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Two pages on quarto sheet 9 x 8 inches. Fabulous and lengthy letter of over 400 words to publisher John Taylor, (1781 ñ 1864) the publisher of the poets John Keats and John Clare. Leigh Hunt, the great Victorian poet, explains that he has sent the "Harry Brown" letters [the name was actually a pseudonym of a friend], as well as a story, "Hero & Leander," giving details on how long he intends it to be, and why it should not be too short; further offering to write a preface to the letters, suggesting that they meet, and offering to add more letters or stories. Leigh Hunt, as is well known, was one of Keatsís earliest patrons, and his first publisher (the younger poetís sonnet ëO Solitude, if I must with thee dwellí appeared in the Examiner on 5 May 1816). Under the pen name ëHarry Browní, Hunt wrote a series of conversational verse epistles to his poetic and political allies, gossipy yet profound in their own way, which were published in the Examiner in 18162 pages, 4to, written on the recto and verso of a single sheet; few short closed tears at lower edge, folds, else near fine condition! In part: "Vale of Health [London], 19 September 1816 As . . . you wish to see the letters written under the signature of Harry Brown, I have sent what I have of them accordingly; & I add also a specimen of the Hero & Leander, though it wants touching again here & there. To the former will be added a variety of notes; & though I am not fond of notes to works of a less chatting nature, yet the letter also, I think, will admit of a preface, such as I may enjoy in writing, & consequently hope the public may enjoy in reading. But if you be inclined, Sir, to strike in with me in these little publications, (and I am secretly desirous of finding myself somewhere, & finding a bookseller that will show an inclination to allow some share of profit to a person really not inclined to ask much) I can talk with you on the subject to much more advantage personally, than in the compass of a sheet of paper. I cannot however come to town just this moment, as the latter end of the week is the busiest part of it with me; but something perhaps may be settled in the mean time, if you are so inclined; & I can afterwards call upon you or Monday or Tuesday, in case you are not able to take a walk or ride hither beforehand. The letters are designed to be 10 in number, though I should probably add two or three more if you had no objection. The Hero & Leander I mean to be about 300 lines; & I make it so short, principally, in the first place, because the incidents, I think, would not allow of more length consistently with the spirit which ought to accompany them; & next, because in case it should succeed, I wish to follow it up in the same way with two or three more of those graceful stories of antiquity, --such as Bacchus & Ariadne, Admetus & Alcestis; & perhaps Cupid & Psyche, --all, of course, told after my own fashion, & not translated or borrowed. . . ." Having built a reputation as a dangerous man by publishing libelous remarks about the King under his own name and being imprisoned for it, Hunt adopted a pseudonym in 1816 in order to continue publishing his more satirical literary exploits: "Harry Brown." Hunt wrote a series of conversational poems addressed to real figures such as Charles Lamb and Thomas Moore entitled, "Harry Brown's Letters to His Friends," which were published in the weekly he co-founded with his brother, the Examiner, beginning in the summer of 1816, and which he later offered to the publishing firm Taylor and Hessey in the hope they would issue them as a volume. Taylor declined, but Hunt continued to write for the Examiner under the name Harry Brown until 1821. A truly wonderful letter by Hunt.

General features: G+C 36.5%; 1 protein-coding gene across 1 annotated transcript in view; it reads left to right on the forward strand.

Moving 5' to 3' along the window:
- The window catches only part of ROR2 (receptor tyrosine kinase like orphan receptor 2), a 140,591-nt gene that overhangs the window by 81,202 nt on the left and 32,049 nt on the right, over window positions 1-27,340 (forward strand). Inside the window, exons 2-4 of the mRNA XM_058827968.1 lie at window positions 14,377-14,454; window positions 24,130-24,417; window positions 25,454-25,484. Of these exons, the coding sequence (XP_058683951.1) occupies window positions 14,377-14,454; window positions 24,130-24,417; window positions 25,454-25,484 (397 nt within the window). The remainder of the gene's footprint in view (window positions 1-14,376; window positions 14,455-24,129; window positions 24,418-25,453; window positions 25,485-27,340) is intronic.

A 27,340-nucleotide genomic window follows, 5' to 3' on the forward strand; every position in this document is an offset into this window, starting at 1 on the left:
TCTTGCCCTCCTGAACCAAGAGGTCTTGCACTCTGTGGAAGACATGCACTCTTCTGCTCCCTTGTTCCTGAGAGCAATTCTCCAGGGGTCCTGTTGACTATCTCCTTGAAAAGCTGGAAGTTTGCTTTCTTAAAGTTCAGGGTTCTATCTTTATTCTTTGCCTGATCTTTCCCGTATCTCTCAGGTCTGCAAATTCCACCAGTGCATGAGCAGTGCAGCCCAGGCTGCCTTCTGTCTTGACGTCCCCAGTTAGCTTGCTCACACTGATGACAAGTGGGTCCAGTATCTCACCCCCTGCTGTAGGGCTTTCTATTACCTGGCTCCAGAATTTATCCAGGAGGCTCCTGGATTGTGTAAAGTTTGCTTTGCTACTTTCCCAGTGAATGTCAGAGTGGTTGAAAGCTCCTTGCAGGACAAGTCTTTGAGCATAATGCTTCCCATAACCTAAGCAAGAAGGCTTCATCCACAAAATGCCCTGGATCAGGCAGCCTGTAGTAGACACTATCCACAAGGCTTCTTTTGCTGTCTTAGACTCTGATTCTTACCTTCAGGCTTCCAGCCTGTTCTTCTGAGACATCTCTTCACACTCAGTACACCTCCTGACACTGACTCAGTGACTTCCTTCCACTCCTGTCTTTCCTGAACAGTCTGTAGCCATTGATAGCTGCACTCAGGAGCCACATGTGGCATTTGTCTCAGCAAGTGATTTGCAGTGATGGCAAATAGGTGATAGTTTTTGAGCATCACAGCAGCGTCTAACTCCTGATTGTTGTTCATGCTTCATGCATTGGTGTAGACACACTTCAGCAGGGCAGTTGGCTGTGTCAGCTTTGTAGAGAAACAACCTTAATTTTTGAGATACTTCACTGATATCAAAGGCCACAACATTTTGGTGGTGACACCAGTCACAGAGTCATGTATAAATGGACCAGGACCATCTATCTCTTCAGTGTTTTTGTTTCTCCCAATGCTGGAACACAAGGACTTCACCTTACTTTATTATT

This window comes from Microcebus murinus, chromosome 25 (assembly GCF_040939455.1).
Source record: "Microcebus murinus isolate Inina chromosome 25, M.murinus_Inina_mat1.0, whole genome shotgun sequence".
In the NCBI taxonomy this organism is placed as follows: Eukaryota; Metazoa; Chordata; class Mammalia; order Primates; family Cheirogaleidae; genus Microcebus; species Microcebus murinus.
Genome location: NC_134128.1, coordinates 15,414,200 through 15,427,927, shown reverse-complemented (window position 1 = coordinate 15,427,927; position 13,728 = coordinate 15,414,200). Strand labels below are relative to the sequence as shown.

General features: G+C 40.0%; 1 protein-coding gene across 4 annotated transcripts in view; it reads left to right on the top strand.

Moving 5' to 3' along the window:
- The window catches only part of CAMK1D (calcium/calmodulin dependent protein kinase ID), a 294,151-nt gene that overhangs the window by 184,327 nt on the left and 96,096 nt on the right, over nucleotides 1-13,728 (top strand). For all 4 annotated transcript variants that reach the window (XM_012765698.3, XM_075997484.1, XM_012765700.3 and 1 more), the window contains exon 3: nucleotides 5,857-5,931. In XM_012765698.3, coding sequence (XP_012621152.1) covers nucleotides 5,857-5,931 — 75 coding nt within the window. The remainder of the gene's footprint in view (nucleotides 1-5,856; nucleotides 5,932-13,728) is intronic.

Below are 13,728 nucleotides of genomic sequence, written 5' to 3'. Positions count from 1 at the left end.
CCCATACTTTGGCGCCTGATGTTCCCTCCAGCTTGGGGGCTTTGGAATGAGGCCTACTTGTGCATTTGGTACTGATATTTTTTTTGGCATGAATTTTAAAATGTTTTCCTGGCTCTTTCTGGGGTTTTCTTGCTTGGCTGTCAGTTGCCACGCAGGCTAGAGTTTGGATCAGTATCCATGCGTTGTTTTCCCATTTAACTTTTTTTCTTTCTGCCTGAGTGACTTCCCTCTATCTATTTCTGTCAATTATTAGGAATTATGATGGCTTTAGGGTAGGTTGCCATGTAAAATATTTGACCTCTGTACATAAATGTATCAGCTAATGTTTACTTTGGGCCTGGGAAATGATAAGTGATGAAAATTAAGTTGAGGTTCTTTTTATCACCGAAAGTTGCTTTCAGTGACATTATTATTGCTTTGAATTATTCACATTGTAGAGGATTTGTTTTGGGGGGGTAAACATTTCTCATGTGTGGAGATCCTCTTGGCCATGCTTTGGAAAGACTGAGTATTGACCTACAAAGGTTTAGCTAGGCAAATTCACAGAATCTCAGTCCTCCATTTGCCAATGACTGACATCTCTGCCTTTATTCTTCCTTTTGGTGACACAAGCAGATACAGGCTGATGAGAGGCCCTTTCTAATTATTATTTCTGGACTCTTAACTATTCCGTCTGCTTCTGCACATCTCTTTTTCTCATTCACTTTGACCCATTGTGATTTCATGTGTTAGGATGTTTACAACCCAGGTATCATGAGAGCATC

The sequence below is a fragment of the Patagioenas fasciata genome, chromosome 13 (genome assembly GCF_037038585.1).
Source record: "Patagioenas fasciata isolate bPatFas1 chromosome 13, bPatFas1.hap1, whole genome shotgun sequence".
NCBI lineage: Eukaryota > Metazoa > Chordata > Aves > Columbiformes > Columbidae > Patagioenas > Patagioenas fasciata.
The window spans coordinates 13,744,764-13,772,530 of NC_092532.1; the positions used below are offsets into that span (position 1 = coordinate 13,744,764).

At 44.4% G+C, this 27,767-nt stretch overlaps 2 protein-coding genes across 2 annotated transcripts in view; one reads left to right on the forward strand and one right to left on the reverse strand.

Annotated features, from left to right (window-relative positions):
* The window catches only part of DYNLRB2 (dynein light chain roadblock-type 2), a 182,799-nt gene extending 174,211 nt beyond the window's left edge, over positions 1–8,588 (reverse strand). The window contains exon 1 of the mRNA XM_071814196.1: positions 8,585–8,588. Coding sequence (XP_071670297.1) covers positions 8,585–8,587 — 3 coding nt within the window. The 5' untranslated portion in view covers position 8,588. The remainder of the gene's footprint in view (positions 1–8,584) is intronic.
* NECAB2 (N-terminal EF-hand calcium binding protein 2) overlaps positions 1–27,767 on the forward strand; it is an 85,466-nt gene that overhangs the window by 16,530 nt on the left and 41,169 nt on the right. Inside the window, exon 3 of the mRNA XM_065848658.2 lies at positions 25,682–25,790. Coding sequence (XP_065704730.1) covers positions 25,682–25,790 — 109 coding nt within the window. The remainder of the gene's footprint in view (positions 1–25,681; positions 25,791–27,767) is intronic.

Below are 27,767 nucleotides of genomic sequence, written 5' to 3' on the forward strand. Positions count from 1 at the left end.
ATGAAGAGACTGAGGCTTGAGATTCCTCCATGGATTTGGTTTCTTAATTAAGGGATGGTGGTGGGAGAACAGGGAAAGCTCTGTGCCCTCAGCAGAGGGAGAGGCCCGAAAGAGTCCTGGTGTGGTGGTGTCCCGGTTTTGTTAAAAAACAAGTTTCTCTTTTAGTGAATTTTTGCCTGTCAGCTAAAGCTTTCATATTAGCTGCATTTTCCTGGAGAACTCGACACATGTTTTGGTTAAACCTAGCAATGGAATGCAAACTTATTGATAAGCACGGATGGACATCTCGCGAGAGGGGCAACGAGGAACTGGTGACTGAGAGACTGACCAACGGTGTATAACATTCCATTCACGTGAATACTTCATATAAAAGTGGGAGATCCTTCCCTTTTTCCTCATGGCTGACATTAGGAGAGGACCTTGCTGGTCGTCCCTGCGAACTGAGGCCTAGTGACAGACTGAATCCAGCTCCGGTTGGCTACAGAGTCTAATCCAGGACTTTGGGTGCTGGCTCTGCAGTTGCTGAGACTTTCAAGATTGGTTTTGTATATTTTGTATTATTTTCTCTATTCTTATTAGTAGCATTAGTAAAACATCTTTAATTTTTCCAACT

Price: $1,750.00 Item #6202